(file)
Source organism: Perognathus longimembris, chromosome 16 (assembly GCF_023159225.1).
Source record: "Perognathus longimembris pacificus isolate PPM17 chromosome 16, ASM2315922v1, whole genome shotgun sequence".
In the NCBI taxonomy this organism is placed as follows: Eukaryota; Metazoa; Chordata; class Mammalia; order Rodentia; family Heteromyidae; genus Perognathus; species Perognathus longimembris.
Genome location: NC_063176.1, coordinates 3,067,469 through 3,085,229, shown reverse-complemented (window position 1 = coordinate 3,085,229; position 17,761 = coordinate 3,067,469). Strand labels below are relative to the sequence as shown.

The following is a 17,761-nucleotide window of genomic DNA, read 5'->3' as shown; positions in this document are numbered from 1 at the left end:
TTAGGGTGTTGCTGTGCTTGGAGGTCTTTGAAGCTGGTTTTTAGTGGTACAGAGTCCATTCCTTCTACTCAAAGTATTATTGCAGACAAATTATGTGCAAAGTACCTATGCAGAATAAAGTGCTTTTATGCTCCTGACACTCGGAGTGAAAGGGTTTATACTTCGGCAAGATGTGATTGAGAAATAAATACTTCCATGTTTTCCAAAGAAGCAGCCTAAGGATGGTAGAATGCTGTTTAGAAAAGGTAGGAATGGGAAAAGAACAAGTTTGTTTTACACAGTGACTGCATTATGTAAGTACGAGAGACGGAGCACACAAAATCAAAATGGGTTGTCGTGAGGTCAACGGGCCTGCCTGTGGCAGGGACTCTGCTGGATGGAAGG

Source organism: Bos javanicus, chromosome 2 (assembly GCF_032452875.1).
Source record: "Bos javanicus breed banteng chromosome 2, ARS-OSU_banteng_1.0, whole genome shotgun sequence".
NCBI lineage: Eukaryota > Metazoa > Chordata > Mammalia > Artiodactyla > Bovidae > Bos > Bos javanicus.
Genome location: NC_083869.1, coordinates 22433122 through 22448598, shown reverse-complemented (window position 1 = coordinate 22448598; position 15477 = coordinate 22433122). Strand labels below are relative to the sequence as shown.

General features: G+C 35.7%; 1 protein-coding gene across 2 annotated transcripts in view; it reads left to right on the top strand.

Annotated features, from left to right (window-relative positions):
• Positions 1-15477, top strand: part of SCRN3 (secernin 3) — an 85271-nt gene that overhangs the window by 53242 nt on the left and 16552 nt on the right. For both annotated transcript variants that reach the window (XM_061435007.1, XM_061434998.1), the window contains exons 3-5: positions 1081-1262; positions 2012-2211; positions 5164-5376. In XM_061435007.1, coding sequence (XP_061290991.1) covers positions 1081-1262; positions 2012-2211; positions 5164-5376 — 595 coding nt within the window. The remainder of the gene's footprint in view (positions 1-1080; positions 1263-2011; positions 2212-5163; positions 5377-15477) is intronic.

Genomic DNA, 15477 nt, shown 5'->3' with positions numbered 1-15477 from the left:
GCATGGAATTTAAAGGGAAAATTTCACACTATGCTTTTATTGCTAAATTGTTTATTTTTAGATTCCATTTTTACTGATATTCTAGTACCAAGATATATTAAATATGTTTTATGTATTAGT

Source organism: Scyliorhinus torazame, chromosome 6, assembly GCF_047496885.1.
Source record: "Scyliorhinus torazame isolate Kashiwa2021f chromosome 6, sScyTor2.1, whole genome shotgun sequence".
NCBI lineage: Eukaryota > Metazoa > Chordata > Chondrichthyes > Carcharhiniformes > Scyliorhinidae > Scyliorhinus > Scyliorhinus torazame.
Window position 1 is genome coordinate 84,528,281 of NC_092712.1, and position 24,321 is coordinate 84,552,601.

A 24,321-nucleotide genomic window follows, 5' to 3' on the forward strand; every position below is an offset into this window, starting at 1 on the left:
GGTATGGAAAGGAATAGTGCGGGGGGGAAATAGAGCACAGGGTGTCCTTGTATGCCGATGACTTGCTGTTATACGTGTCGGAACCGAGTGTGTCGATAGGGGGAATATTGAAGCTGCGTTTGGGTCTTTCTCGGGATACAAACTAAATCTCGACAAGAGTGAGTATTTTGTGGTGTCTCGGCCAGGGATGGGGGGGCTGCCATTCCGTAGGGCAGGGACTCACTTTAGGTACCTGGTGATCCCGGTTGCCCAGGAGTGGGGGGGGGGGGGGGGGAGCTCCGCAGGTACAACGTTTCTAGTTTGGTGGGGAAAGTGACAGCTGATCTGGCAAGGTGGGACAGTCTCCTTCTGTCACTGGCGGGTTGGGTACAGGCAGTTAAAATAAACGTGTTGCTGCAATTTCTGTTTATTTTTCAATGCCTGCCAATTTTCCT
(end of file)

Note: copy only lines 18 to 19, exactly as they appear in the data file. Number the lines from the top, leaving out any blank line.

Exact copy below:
NCBI lineage: Eukaryota > Metazoa > Chordata > Chondrichthyes > Carcharhiniformes > Scyliorhinidae > Scyliorhinus > Scyliorhinus torazame.
Window position 1 is genome coordinate 84,528,281 of NC_092712.1, and position 24,321 is coordinate 84,552,601.